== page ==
Meaghan O’Brien, Massachusetts

I am Meaghan O’Brien, a 26 years old, a young working professional with a full-time job, I am a daughter, sister, granddaughter, niece, cousin and friend, I am a world traveler, I am a thrill-seeker and I AM A STROKE SURVIVOR.  

hero_image_alt_text===An image of Meaghan O’Brien.

I grew up in a small town on the South Shore with my parents and my two younger brothers. I was always active and driven growing up, playing sports and staying at the top of my class. In 2012, I graduated from Bentley University and got my first “big girl” job that fall, full of hope and dreams for what the future would hold for me. I had the best friends and the best family, I felt on top of the world and then the unthinkable happened. 

Just over three years ago on a Monday night in January, I walked into the gym feeling completely normal. I sat down on a stationary bike in a small room and tried to mentally prepare myself for the hour-long cycling class. I had no idea what I would face and ultimately survive in the minutes to come. The lights in the room were dimmed down, the music was turned on very loud, and the class began right on schedule. A few minutes into the workout, I sat back to take a sip of water. I put the water bottle back down and went to return to position, but there was a problem – I couldn’t move my left arm. Almost immediately I started to feel pins and needles throughout my whole body and thought that I was about to faint. You know the bad dream you have when you’re in trouble and try to yell for help but your voice won’t work? That is exactly how I felt as I tried to get someone’s attention in the loud, dark room. It was obvious that something wasn’t right and I knew I had to get out of that room and get help immediately. I managed to collect my belongings and start walking towards the front desk to get help from one of the employees, a close friend of mine. I started to get very dizzy and the hallway to the front desk seemed to be growing longer and longer; I never made it to the front desk and I quickly realized that I wasn’t going to faint, I was having a stroke.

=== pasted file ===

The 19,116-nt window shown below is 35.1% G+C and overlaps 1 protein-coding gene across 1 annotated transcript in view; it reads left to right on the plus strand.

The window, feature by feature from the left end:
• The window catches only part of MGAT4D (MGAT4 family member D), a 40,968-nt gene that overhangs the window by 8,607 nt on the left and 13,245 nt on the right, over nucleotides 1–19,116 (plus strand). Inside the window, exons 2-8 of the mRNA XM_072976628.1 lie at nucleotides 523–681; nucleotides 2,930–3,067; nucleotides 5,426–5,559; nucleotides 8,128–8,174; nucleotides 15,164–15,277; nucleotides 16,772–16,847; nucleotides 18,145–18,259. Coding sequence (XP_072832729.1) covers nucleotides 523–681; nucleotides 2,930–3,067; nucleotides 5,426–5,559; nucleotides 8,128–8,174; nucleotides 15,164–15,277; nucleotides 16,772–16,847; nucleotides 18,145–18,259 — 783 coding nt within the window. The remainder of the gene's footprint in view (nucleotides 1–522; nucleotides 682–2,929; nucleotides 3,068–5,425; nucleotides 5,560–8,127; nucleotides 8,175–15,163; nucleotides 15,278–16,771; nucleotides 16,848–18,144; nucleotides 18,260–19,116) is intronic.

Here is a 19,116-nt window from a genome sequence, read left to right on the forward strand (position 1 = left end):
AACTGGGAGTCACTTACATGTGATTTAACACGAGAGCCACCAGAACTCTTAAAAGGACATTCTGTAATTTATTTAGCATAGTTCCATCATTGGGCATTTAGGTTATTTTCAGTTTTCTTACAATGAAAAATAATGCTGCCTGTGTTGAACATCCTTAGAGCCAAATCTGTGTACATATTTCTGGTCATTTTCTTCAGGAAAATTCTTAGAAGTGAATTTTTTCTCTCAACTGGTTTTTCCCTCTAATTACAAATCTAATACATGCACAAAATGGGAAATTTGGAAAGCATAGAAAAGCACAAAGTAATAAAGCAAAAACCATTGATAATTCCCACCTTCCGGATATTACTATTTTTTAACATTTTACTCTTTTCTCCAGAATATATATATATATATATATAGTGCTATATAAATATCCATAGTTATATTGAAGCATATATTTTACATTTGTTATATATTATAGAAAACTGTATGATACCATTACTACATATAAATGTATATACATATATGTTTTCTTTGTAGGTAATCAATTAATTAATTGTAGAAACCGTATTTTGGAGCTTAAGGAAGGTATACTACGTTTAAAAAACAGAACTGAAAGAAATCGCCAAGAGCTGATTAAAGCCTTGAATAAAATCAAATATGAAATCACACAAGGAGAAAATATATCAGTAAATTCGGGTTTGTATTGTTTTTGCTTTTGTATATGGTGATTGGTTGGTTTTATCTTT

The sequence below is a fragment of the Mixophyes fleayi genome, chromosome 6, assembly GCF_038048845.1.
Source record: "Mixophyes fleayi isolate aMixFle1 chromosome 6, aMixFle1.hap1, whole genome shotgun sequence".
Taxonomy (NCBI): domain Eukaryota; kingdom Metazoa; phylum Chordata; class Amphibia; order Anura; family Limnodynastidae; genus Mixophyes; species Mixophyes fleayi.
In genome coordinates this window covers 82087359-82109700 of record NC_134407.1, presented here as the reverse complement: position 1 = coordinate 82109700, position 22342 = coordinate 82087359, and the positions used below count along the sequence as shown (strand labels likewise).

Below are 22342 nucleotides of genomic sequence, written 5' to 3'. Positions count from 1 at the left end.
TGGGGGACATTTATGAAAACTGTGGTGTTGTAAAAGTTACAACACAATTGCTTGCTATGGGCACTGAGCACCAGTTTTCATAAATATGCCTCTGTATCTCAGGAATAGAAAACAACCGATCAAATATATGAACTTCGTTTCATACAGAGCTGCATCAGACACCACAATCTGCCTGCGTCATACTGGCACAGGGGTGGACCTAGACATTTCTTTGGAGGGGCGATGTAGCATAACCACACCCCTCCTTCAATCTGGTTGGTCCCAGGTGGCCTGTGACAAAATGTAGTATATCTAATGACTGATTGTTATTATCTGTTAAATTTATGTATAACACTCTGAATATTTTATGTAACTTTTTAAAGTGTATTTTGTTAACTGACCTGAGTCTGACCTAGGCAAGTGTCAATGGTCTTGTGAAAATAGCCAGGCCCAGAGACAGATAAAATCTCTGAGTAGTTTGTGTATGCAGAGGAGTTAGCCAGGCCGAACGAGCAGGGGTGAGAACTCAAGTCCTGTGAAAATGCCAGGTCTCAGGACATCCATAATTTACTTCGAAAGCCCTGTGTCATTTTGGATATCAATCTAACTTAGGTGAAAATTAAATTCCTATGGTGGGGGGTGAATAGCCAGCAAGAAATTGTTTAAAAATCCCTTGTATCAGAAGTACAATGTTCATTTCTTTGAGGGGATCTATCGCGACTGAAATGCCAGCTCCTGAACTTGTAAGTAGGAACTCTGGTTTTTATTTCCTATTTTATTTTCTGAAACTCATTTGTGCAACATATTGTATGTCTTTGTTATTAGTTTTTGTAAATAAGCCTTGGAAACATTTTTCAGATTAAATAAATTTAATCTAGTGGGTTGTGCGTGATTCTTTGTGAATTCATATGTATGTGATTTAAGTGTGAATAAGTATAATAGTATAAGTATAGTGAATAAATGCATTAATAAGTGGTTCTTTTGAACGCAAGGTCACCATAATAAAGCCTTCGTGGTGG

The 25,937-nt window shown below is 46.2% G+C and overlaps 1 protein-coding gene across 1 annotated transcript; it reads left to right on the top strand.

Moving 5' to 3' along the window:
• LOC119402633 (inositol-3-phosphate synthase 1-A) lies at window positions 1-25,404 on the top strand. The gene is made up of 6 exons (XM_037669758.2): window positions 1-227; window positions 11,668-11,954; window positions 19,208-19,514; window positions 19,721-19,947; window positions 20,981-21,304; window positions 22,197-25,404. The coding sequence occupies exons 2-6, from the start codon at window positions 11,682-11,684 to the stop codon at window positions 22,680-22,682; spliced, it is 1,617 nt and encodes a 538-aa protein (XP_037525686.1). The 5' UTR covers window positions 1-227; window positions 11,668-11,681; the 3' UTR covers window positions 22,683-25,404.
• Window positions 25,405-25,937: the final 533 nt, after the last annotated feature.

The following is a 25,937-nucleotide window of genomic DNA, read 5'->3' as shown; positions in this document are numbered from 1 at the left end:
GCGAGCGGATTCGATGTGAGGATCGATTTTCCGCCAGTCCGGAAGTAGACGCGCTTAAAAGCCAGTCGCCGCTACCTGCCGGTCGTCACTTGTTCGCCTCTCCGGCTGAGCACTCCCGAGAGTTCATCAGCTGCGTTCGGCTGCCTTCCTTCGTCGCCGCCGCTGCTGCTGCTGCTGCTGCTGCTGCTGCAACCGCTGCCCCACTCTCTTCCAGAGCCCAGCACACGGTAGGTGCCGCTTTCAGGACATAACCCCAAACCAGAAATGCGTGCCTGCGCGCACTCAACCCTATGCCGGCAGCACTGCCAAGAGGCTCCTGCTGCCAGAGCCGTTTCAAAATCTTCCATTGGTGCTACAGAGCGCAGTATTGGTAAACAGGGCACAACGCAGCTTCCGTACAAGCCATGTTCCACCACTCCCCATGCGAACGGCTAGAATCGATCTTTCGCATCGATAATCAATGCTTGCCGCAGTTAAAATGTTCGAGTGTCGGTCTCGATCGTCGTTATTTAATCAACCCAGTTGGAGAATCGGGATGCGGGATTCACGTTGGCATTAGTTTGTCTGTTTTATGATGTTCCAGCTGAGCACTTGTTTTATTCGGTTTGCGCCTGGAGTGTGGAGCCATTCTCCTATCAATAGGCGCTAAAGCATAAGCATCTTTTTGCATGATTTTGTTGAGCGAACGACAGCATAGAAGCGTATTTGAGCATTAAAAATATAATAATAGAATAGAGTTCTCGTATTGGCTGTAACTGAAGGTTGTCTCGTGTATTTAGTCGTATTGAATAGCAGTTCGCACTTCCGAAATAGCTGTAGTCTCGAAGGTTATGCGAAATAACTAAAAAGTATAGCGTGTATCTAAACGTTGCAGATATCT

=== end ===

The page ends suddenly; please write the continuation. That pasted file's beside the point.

I could feel the left side of my body slipping out of my control in what was a matter of seconds but felt like a slow-motion nightmare. First, as I had already noticed in the workout room, no matter how hard I tried I could not move my left hand or arm. Then, as I walked down the hallway, my left leg became very weak and unable to hold my body up. Finally, as I sat up against the wall in the hallway it felt as if the entire left side of my face was melting down from my eyebrow to my lips. All I could think about was a poster I had seen probably in doctor’s offices or at work for the warning signs of a stroke. That poster reads “FAST”: F for face drooping, A for arm weakness, S for speech difficulty, T for time to call 911.  Even though I knew the signs of stroke, I never knew they could apply to someone my age. I am here to tell you they can. With a sense of disbelief I kept repeating the FAST acronym in my head, and the more I repeated it the more I realized that even the impossible was possible. How could I be having a stroke when just yesterday I was ice skating, bowling, and enjoying a day with friends? 

When the ambulance arrived I repeatedly said to the EMTs “I’m only 22 this isn’t supposed to happen to me.” They asked me what symptoms I was experiencing and I confidently said, “I’m having a stroke.” At first the EMTs and later the doctor at the emergency room thought it might be a migraine, because I didn’t fit the profile of someone at risk of stroke as a 22 year old, healthy and active female. I knew my body and I knew that I wasn’t having a migraine. I am so thankful I was able to advocate for myself in order to convince the team I needed the proper medicine to stop the effects of the stroke and save my life. Thankfully the medicine returned the blood flow and oxygen to my brain to keep me alive but too much damage was already done and the left side of my body was paralyzed.